Seven Cups: Heart Sure


seven cupsLet’s play a game. You can choose any item on the menu, no substitutions, no exchanges.

Yes, you get what’s in the cup – but each has its price. Beauty, knowledge, power, glory, treasure, security… and in the center that draped-over unappealing thing begs “pick me!” with arms waving.

Ugh, desperation. How unattractive.

Hurry, this is a limited offer…

Seven is the number of perfection, and cups contain our heart’s desire. So this card may well represent our truest wishes and desires, as well as outrageous hopes and fantasies. The trick is knowing the real from the fantastic.

In the drawing you may notice a skull in the chalice of the laurel wreath, the sands of time beneath the cup of beauty… and see how easily we are distracted from the veiled central cup and large shadow of a person in the fore?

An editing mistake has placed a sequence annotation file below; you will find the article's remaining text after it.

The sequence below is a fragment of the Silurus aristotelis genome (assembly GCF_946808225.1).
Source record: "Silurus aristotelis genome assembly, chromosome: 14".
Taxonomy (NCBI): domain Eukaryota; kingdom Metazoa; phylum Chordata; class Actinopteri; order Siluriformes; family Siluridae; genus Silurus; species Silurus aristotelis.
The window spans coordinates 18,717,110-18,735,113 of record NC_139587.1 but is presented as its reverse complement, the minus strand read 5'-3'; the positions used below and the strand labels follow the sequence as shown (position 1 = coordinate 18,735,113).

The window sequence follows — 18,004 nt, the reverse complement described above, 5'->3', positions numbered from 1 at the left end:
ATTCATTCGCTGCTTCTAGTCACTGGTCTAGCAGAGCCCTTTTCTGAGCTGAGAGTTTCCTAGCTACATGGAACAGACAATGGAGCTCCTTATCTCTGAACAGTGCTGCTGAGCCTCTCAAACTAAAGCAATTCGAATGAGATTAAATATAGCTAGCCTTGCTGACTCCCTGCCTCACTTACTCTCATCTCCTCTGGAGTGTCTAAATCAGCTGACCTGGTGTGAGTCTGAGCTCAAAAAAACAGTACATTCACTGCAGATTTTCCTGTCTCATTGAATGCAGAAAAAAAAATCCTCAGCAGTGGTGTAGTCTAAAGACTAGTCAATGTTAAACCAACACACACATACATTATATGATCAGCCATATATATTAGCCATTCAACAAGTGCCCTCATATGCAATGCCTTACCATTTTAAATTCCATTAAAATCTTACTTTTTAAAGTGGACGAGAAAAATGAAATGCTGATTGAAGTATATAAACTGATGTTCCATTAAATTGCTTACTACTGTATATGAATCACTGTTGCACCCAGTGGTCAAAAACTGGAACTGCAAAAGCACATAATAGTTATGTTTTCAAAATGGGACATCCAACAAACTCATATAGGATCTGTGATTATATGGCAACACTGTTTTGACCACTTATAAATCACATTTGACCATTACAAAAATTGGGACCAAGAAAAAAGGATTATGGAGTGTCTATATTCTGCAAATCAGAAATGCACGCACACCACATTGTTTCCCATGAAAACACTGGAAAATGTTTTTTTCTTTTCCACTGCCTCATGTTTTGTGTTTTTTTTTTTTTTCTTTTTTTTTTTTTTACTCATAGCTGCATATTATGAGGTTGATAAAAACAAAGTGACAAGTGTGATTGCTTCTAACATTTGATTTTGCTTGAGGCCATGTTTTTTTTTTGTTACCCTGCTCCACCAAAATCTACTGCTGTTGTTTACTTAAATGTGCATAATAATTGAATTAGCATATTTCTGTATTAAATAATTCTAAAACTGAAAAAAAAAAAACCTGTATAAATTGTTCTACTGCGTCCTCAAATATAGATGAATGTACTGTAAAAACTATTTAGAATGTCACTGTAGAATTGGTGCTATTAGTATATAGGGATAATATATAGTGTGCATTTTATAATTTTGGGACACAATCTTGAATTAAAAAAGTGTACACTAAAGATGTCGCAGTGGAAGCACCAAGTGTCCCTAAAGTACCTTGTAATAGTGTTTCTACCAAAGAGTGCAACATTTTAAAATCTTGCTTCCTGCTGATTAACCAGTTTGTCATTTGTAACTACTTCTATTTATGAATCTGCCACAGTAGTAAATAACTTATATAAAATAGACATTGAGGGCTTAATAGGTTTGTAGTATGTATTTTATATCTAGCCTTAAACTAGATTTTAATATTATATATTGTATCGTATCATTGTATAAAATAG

There is no face to the shadow man for us to identify with in this image. Could it be that the querant alone casts this shade? Or, maybe by unveiling the figure in the central cup would reveal the true face of one in darkness, himself waiting to be uncovered. It is a mystery.

Oscar Wilde said, “Be yourself. Everyone else is taken.” Perhaps this is the bravest unveiling of all.

You will have to step out of the shadow to pick any of the cups. Any one of the cups. Choose carefully. Each are tempting. You could be wasting time, or you may get just what you asked for. Mysteries to reveal…  You have to choose something …Hmmm… beautiful, shiny, important…decisions. Are you brave enough to unveil your heart’s desire? Step into the light and reach for it– careful now, might just get what you wish for– Go!

Smith-Waite Tarot

Images from The Smith-Waite Tarot Centennial Edition Deck are used in this blog. They feature the artist, Pamela Colman Smith’s, original coloring and lovely back design. The cards are a bit oversized and printed on sturdy cardstock. This deck is one of my personal favorites. =:->AD

Rider-Waite images used with permission of U.S. Games Systems, Inc., Stamford, CT 06902. c. 1971 by U.S. Games Systems, Inc. 

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